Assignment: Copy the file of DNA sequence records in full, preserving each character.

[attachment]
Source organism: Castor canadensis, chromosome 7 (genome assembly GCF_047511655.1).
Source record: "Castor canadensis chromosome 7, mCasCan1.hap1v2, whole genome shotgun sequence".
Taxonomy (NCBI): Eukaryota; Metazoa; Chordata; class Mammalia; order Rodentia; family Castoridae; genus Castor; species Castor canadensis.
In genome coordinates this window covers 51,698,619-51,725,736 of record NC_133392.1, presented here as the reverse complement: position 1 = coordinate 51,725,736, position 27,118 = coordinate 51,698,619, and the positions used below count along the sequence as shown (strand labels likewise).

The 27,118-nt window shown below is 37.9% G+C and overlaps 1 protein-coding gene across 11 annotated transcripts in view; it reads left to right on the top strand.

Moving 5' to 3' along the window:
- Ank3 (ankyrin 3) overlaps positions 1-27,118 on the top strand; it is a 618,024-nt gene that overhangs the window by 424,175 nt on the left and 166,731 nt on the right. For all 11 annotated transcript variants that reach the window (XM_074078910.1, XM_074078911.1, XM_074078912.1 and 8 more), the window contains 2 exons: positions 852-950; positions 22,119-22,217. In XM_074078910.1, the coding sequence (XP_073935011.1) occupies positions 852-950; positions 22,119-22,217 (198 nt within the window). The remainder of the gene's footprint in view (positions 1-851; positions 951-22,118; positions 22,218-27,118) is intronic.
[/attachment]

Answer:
Source organism: Castor canadensis, chromosome 7 (genome assembly GCF_047511655.1).
Source record: "Castor canadensis chromosome 7, mCasCan1.hap1v2, whole genome shotgun sequence".
Taxonomy (NCBI): Eukaryota; Metazoa; Chordata; class Mammalia; order Rodentia; family Castoridae; genus Castor; species Castor canadensis.
In genome coordinates this window covers 51,698,619-51,725,736 of record NC_133392.1, presented here as the reverse complement: position 1 = coordinate 51,725,736, position 27,118 = coordinate 51,698,619, and the positions used below count along the sequence as shown (strand labels likewise).

The 27,118-nt window shown below is 37.9% G+C and overlaps 1 protein-coding gene across 11 annotated transcripts in view; it reads left to right on the top strand.

Moving 5' to 3' along the window:
- Ank3 (ankyrin 3) overlaps positions 1-27,118 on the top strand; it is a 618,024-nt gene that overhangs the window by 424,175 nt on the left and 166,731 nt on the right. For all 11 annotated transcript variants that reach the window (XM_074078910.1, XM_074078911.1, XM_074078912.1 and 8 more), the window contains 2 exons: positions 852-950; positions 22,119-22,217. In XM_074078910.1, the coding sequence (XP_073935011.1) occupies positions 852-950; positions 22,119-22,217 (198 nt within the window). The remainder of the gene's footprint in view (positions 1-851; positions 951-22,118; positions 22,218-27,118) is intronic.